American College of Cardiology

American College of Cardiology

March 28, 2020
6 min read

VICTORIA: Vericiguat reduces events in high-risk HF

You've successfully added to your alerts. You will receive an email when new content is published.

Click Here to Manage Email Alerts

We were unable to process your request. Please try again later. If you continue to have this issue please contact

Paul W. Armstrong

Vericiguat, a novel oral soluble guanylate cyclase stimulator, reduced the incidence of HF hospitalization or CV death compared with placebo in patients with high-risk HF, according to data from the VICTORIA trial presented at the American College of Cardiology Scientific Session.

Results from this trial were also published in The New England Journal of Medicine.

“Because vericiguat (Merck/Bayer) is a once-daily medicine, easy to titrate, generally safe and well tolerated without the need for monitoring renal function or electrolytes, it may play a useful role in patients with recent worsening heart failure,” Paul W. Armstrong, MD, cardiologist and distinguished university professor of medicine at the Canadian VIGOUR Centre at University of Alberta, said during a presentation.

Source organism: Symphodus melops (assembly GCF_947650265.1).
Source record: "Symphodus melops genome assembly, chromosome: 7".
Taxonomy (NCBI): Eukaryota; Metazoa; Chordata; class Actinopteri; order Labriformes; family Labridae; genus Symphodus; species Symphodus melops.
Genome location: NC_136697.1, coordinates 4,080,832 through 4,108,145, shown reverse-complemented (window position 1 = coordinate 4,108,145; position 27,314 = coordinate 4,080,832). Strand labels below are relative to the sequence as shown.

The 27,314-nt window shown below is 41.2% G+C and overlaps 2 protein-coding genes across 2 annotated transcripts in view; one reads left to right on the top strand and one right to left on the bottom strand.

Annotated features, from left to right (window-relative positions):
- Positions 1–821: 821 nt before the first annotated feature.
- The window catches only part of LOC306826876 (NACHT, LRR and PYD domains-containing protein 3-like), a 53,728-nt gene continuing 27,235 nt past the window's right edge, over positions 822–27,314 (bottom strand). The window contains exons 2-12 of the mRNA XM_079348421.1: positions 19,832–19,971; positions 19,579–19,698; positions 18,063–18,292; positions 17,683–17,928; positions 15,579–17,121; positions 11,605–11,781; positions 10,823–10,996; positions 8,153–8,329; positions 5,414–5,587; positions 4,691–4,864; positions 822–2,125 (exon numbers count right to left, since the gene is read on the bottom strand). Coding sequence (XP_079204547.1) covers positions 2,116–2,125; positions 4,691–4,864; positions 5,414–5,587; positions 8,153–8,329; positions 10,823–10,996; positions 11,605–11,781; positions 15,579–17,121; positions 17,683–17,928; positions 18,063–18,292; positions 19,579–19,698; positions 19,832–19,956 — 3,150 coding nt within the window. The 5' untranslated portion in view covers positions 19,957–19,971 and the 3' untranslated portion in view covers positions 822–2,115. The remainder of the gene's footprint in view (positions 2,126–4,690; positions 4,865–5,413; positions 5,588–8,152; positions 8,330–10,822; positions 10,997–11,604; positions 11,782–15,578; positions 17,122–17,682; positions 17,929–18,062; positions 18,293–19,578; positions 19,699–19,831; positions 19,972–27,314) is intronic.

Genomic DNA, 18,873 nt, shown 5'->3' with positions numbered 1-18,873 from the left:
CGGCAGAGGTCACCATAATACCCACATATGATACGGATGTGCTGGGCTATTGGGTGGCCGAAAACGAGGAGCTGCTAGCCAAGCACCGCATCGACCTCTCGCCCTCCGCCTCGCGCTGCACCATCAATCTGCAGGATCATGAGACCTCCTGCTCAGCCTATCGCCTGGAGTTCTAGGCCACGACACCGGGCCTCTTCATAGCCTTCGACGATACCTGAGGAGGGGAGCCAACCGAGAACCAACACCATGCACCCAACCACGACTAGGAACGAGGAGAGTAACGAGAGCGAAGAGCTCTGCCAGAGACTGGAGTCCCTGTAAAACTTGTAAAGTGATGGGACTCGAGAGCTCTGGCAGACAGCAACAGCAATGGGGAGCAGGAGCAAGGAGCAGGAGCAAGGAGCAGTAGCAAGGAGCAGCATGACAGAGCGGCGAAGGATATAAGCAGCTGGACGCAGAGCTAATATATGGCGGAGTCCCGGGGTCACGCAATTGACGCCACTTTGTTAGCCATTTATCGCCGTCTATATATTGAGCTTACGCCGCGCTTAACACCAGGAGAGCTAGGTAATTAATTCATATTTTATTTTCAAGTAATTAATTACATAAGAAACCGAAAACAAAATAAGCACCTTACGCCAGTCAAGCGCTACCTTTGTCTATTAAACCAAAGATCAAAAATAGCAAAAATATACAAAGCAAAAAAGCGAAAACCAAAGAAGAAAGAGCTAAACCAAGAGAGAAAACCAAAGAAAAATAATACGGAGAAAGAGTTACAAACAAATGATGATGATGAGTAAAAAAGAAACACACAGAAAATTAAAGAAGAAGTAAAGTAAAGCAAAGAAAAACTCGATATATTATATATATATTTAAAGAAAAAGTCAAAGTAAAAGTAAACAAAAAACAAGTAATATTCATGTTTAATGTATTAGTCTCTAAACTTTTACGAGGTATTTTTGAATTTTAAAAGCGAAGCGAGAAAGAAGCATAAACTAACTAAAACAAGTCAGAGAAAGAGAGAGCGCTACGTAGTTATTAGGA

Patients with chronic HF

Researchers analyzed data from 5,050 patients (mean age, 67 years; 24% women) with chronic HF after a worsening event.

After a 30-day screening period, patients were assigned 2.5 mg of vericiguat (n = 2,526) or placebo (n = 2,524). The dose for vericiguat was increased in a stepwise fashion to 5 mg and then to the target dose of 10 mg once per day based on clinical symptoms and BP. Patients were followed up at 2 weeks and 4 weeks and then every 4 months thereafter.

The primary outcome was a composite of first HF hospitalization or CV death. Secondary outcomes included components of the primary outcome, a composite of all-cause death or first HF hospitalization, first and subsequent HF hospitalizations, and all-cause death. Prespecified safety outcomes of interest were syncope and symptomatic hypotension.

The primary outcome occurred in 25.5% of patients assigned vericiguat vs. 38.5% in those assigned placebo during a median of 10.8 months (HR = 0.9; 95% CI, 0.82-0.98), which led to an absolute event reduction of 4.2 per 100 patient-years.

“Importantly, as one looks at these curves, the curves separate around 3 months,” Armstrong said during the presentation. “You can see that the placebo event rate is already strikingly at 12 months such that we reached our prespecified target event rates at a median follow-up of about 10.8 months.”

HF hospitalization was observed in 27.4% in the vericiguat group compared with 29.6% in the placebo group (HR = 0.9; 95% CI, 0.81-1). CV death occurred in 16.4% of patients assigned vericiguat and in 17.5% of those assigned placebo (HR = 0.93; 95% CI, 0.81-1.06).

The prespecified secondary outcome of all-cause death or HF hospitalization occurred in 37.9% in the vericiguat group vs. 40.9% in the placebo group (HR = 0.9; 95% CI, 0.83-0.98).


Patients assigned vericiguat tended to have higher rates of symptomatic hypotension (9.1% vs. 7.9%; P = .12) and syncope (4% vs. 3.5%; P = .3) compared with those assigned placebo.

The number needed to treat for 1 year to prevent one primary outcome event is approximately 24 patients based on the absolute event reduction.